Chelsea Women have reached the Champions League final for the first time in our history, producing a gutsy and clinical performance to see off Bayern Munich in a dramatic semi-final second leg at Kingsmeadow.
Having lost the first leg in Munich 2-1, Emma Hayes knew she had her work cut out to ensure this season’s Champions League run went one better than the last two, both of which ended at the semi-final stage in 2018 and 2019.
‘If you want to go to the next level, you have to produce something you didn’t produce before,’ said the manager in her pre-match press conference. ‘It has to be better than it was.’
Well, this was better than anything we’ve seen before from Chelsea Women – this was a performance worthy of reaching our maiden Champions League final, against an opponent that is among the very best in Europe.
We got off to a flier, thanks to an early goal from Fran Kirby. The Blues No14 led a swift counter that saw her exchange passes with Sam Kerr, before sliding home a confident finish.
However, Bayern drew level after 30 minutes through an unstoppable strike by Sarah Zadrazil, who rattled one in from 30 yards that left Ann-Katrin Berger with no chance.
This is a Chelsea side that, collectively, has shown great powers of recovery all season and we took the lead once again – and drew level on aggregate – on the stroke of half-time when Ji So-Yun hooked in a right-footed shot that crept into the far corner.
Following a fairly open first half, it was much cagier after the break, but with six minutes to go we moved a step closer to the final when Pernille Harder – so often the scourge of Bayern during her time with Wolfsburg – headed home Jess Carter’s free-kick to put us 3-1 up on the night.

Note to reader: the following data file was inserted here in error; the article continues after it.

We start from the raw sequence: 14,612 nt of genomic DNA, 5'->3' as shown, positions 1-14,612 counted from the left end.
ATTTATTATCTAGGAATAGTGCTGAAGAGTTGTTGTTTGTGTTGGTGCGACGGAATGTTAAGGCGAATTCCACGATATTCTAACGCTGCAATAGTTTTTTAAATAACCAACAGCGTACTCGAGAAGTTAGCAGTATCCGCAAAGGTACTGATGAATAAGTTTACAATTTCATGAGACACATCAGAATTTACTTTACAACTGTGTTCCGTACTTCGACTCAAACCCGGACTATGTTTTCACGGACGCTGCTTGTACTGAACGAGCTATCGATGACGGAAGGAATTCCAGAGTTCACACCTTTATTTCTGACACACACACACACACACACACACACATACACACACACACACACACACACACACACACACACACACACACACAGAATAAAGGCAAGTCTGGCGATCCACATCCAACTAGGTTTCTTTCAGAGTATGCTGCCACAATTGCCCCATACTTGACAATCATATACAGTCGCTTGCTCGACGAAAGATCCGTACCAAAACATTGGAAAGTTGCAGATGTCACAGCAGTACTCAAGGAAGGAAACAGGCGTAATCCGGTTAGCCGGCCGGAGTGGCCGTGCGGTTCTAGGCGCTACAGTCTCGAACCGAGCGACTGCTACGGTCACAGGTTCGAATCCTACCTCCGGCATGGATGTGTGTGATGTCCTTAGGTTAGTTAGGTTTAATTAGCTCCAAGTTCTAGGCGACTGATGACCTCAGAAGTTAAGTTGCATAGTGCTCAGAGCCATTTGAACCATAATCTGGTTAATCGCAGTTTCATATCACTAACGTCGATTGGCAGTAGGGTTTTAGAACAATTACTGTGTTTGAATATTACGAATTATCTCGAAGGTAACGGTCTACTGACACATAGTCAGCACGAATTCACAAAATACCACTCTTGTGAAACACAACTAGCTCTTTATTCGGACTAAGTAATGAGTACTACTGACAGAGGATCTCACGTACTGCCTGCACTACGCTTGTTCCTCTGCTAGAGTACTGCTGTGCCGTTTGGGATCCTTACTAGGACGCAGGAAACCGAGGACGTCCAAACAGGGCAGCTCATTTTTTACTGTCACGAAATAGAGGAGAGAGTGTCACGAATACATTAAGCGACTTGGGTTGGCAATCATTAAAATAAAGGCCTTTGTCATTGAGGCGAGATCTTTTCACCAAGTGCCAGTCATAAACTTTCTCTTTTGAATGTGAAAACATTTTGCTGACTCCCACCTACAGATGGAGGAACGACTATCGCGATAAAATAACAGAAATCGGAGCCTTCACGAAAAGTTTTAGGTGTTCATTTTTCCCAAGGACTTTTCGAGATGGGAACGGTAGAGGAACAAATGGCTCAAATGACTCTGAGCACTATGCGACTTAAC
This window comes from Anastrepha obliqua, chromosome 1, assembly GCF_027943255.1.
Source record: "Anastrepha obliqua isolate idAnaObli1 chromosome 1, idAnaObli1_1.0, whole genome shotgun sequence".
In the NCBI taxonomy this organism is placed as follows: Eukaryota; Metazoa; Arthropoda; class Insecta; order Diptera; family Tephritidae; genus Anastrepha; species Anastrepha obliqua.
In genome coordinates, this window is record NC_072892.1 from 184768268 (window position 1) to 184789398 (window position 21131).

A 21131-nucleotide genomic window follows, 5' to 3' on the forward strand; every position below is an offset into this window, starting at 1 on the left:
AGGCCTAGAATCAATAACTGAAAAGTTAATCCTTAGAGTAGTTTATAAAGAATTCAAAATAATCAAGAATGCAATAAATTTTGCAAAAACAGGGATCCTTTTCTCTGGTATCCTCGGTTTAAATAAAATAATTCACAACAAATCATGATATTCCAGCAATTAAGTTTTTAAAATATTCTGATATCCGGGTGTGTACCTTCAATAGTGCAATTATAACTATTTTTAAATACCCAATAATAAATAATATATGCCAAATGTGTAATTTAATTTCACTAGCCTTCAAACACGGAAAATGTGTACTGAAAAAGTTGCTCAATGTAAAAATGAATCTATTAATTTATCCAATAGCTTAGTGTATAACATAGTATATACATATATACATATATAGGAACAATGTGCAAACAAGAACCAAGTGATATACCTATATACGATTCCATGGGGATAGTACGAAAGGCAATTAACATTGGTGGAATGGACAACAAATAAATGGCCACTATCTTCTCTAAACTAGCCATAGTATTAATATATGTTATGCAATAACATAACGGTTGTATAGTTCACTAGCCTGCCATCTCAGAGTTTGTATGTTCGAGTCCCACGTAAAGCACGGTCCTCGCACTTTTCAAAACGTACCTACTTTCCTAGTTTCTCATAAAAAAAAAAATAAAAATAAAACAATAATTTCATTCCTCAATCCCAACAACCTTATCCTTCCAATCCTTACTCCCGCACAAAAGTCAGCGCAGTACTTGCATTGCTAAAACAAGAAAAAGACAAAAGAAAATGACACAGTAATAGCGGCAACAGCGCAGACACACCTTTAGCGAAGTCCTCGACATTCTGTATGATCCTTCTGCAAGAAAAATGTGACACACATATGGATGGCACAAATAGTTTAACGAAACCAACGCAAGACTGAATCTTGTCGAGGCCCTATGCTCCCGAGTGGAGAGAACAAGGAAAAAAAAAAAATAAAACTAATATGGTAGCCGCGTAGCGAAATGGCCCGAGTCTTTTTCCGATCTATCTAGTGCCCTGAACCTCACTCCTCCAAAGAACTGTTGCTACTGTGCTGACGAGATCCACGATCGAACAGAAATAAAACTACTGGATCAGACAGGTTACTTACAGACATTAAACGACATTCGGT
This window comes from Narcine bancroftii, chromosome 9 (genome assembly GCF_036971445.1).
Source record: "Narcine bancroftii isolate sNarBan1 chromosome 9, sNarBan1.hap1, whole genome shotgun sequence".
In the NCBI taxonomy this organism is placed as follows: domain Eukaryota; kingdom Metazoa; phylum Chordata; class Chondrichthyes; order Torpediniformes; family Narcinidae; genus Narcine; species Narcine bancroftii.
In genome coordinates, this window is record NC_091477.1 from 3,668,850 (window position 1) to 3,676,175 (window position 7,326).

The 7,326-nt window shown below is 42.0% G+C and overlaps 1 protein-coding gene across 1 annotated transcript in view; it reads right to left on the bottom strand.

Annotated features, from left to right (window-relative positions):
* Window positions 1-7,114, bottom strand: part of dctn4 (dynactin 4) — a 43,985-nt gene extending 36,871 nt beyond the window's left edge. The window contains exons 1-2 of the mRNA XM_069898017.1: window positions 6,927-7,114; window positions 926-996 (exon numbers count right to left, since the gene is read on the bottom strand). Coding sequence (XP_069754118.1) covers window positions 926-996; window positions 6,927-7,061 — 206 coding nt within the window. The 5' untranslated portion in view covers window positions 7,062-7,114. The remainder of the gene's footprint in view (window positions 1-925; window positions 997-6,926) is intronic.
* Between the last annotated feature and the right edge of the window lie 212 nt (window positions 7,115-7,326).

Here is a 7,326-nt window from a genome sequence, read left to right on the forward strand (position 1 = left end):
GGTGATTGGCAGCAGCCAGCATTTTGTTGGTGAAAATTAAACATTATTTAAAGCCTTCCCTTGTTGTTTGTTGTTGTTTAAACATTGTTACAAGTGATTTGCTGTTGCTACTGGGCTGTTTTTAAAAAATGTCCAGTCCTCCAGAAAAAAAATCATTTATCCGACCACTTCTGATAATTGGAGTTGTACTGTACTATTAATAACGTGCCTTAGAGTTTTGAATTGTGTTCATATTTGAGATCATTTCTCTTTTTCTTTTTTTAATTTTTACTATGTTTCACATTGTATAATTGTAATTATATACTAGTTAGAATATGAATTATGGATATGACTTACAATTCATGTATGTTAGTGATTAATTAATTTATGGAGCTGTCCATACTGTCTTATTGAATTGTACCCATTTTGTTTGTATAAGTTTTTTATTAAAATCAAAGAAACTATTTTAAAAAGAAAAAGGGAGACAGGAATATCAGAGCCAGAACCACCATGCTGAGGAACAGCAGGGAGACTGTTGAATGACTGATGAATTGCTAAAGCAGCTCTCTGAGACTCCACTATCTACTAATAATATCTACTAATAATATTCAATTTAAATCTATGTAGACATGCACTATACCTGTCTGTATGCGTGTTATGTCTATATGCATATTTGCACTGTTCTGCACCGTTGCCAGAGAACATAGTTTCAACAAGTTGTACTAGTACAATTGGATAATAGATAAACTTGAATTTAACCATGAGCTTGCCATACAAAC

What followed was a nail-biting finale, as the German side threw absolutely everything at us. Somehow, we repelled their attacks time and time again, including one quite brilliant goal-line clearance from Magdalena Eriksson.
Then, with seconds to go, all of that tension was relieved. With the Bayern keeper deep in Chelsea territory, Kirby broke clear to score her second of the game. The outpouring of emotion that followed, from both sides, showed just how much this meant – jubilation for the Blues, despair for the side from Munich.
For the first-time ever, Chelsea Women will play in the Champions League final, when we travel to Gothenburg to face Barcelona, who beat Paris Saint-Germain, on Sunday 16 May.
Before then, however, we’ve got a huge week in the WSL, with games against Tottenham and Reading on the horizon. Win them both and we’ll be champions once again. What an end to the season this could be…
Following the narrow first-leg defeat in Munich last Sunday, Hayes made two changes to her line-up. With Eriksson fit again, the skipper replaced Guro Reiten, while there was also a starting berth for Niamh Charles, who came in for Jonna Andersson
That meant a much-changed back four lined up in front of Berger, as Charles and Carter flanked Millie Bright and Eriksson. The latter’s return allowed Sophie Ingle to step up into midfield, alongside Ji and first-leg scorer Melanie Leupolz, who was facing her former club for the second time in a week. Kirby, Kerr and Harder, with 61 goals between them this term going into the game, provided the firepower.
Just as in the first leg, there was little to separate the two sides, but Chelsea set about attacking Bayern from the first whistle and there was a promising moment when Ji and Kirby linked up well down the right-hand side and the South Korean benefited from a fortuitous bounce to deliver a teasing cross that Ilestedt headed behind under pressure from Harder.